The plum trees are bloom-heavy; I can almost hear them sigh with their new weight, their pink swag. Errant petals fill the parking lot gutters and dot the windshields of cars sitting all day in the sun. Students and coaches spill across the field. Visitors make their way to the stadium with fold-chairs, umbrellas, and blankets. The very young children already run their chase-games up and down the bleacher steps.
The school’s auxiliary roads are lined with yellow buses. The athletes, girls and boys both, move in a slow wave of school-colored uniforms: red, purple, black, green and then break off into same colored bunches. At the east end of the field a circle of boys, my son among them, sit, leaning back on their thin arms, their spiked running shoes toes up, waiting.
A barefoot girl carries a giant carton of goldfish crackers. Each time she passes like-uniformed runners, she fills their hands with orange fish to eat. Many of the runners carry their neon shoes — their hornet green, or ozone blue, or fire pink shoes, hooked on two fingers, dangling at their side. They walk in socks, now grass-damp and covered with clippings.
A coach with a bullhorn calls for hurdle help — “If you’re in the center field and not prepping for a race, please help move the hurdles into lanes one through five.” No one reacts quickly, but one by one, several students curve around toward the lanes, heave the hurdles from the grass to the track, click them exactly into place.
The pole vaulters in purple begin to warm up; they do short runs, six to eight strides, and mime the pole plant. The hurdlers in red stretch, raising their knees high up in the air, exaggerated drum majors. Step. Step. Step.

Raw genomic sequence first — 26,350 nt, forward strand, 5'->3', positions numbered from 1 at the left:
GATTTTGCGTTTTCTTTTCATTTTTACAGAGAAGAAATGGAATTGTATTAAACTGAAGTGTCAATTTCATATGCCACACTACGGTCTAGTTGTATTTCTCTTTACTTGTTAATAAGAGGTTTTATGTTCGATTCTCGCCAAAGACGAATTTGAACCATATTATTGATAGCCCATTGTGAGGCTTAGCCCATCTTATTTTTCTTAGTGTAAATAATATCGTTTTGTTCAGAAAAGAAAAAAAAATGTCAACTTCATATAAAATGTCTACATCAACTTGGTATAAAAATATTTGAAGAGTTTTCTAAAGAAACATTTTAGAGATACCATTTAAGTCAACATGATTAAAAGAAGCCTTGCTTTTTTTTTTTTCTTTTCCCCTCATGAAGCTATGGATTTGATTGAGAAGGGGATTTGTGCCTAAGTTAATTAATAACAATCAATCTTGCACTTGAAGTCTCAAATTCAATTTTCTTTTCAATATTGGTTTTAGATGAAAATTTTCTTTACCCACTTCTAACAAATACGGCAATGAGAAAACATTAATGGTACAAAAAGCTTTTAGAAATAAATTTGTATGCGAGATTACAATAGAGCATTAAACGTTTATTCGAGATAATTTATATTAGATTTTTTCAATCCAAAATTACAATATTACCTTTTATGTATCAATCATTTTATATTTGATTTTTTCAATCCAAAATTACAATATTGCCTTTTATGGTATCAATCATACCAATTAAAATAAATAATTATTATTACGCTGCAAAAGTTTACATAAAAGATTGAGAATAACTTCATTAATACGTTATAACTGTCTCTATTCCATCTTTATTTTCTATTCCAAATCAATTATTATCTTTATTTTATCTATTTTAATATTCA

The stadium speakers crackle and the announcer lists the first three races; first call, second, and a final before the starting gun cracks loud and the runners leap forward. While this is happening, pole vaulting, discus tossing and long jumping are also beginning and ending and beginning again, the events staggered in with the rest of the races.
This is all well and good, quick paced, something to watch almost anywhere. Until the 3,200. I am new to track and field and the first time I hear the race called, I think it’s a mistake. Again they call for runners in the 3,200, check in, line up. I do the calculation — eight full laps — no way. I’d watched students struggle in the 800 and 400, but at least those races end fairly quickly. The 3,200? A lifetime.
Despite my incredulousness, the start gun sounds. A gaggle of girls, all visually clumped together, lope gently. One pulls ahead, and then two more and then another one. Then the spread grows bigger and bigger, until the first girl passes the last, a full lap ahead. I can no longer tell who’s in first, or second, or third. I can no longer even tell who is last.
Some faces are clearly more stressed and tired than others. Some are almost, but not quite struggling. Four or three or two laps to go — I’m unsure. One girl finishes and the crowd cheers, then another, more cheering. The remaining girls run, focused, dogged, tired and finish one by one. At the far side of the track, yelling erupts. “Remember who you’re running for!” the words come from a coach jogging in the infield along with one of the racers. Then there are more people, teammates, all calling, “Finish!” and “You can do this!”
The girl stares straight ahead and moves steadily, in her own set pace, one foot in front of the other. “Remember who you’re running for!!” the coach screams again. This runner is the only one left on the track. She has a full lap to go, alone. I try to figure out which team she’s running for — which color belongs to which school? Then I understand: She’s running for herself. The whole team reminds her. She runs and runs. She crosses the finish line. Everyone cheers. High school students are brave. High school students are wise. We can learn from them. I did.
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